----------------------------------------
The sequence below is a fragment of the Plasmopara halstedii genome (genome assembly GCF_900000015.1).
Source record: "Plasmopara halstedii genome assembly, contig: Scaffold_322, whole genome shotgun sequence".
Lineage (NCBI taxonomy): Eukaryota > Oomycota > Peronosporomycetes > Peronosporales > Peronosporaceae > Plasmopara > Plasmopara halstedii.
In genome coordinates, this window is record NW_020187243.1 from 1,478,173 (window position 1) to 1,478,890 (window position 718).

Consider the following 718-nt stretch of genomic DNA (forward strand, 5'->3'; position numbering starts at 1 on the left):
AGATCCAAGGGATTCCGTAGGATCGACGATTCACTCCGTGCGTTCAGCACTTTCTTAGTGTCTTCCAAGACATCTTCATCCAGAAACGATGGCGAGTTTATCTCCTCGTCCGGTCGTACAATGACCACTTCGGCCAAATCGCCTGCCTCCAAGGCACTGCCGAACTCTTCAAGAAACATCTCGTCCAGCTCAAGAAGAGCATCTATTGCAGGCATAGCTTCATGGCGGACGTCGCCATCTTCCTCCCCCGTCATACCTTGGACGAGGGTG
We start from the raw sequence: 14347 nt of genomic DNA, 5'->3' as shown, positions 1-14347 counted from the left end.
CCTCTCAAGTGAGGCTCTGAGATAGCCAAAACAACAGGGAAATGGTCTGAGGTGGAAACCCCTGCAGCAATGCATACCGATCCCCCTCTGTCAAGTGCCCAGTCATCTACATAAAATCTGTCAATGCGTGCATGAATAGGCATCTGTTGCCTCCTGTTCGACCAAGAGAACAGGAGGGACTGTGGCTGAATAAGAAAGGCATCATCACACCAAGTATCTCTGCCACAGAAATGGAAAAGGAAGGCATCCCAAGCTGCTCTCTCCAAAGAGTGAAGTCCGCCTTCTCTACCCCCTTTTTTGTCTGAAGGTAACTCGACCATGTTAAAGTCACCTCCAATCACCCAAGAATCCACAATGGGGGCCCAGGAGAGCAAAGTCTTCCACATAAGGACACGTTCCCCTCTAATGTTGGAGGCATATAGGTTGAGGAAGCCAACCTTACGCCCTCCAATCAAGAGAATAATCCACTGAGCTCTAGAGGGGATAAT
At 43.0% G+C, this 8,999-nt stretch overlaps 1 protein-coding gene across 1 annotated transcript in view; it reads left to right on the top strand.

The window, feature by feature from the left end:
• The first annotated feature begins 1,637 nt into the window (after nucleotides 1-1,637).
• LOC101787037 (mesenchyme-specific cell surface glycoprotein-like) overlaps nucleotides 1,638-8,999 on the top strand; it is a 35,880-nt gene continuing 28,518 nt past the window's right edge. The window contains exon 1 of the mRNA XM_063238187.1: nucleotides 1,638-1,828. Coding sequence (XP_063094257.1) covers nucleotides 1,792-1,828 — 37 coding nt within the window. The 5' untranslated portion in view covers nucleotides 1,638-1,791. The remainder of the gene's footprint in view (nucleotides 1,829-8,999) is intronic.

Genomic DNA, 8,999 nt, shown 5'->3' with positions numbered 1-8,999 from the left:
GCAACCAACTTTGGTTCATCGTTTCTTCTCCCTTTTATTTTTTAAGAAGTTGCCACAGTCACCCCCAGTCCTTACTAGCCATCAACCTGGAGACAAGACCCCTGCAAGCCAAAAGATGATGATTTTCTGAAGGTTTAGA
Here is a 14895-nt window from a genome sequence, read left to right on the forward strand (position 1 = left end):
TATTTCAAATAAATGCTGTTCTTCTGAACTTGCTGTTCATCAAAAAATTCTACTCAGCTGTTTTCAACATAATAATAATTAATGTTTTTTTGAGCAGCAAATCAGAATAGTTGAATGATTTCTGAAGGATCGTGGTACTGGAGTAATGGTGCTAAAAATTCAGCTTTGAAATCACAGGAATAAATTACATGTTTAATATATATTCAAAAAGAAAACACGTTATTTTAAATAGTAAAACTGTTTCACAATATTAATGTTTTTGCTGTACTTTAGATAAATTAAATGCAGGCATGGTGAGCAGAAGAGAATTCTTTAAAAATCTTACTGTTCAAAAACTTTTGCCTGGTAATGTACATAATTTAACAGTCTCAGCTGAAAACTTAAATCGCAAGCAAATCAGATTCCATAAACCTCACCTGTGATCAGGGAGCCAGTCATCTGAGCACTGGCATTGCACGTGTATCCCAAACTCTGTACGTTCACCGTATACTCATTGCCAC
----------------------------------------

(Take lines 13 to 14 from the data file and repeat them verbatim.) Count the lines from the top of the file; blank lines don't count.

Genomic DNA, 8,999 nt, shown 5'->3' with positions numbered 1-8,999 from the left:
GCAACCAACTTTGGTTCATCGTTTCTTCTCCCTTTTATTTTTTAAGAAGTTGCCACAGTCACCCCCAGTCCTTACTAGCCATCAACCTGGAGACAAGACCCCTGCAAGCCAAAAGATGATGATTTTCTGAAGGTTTAGA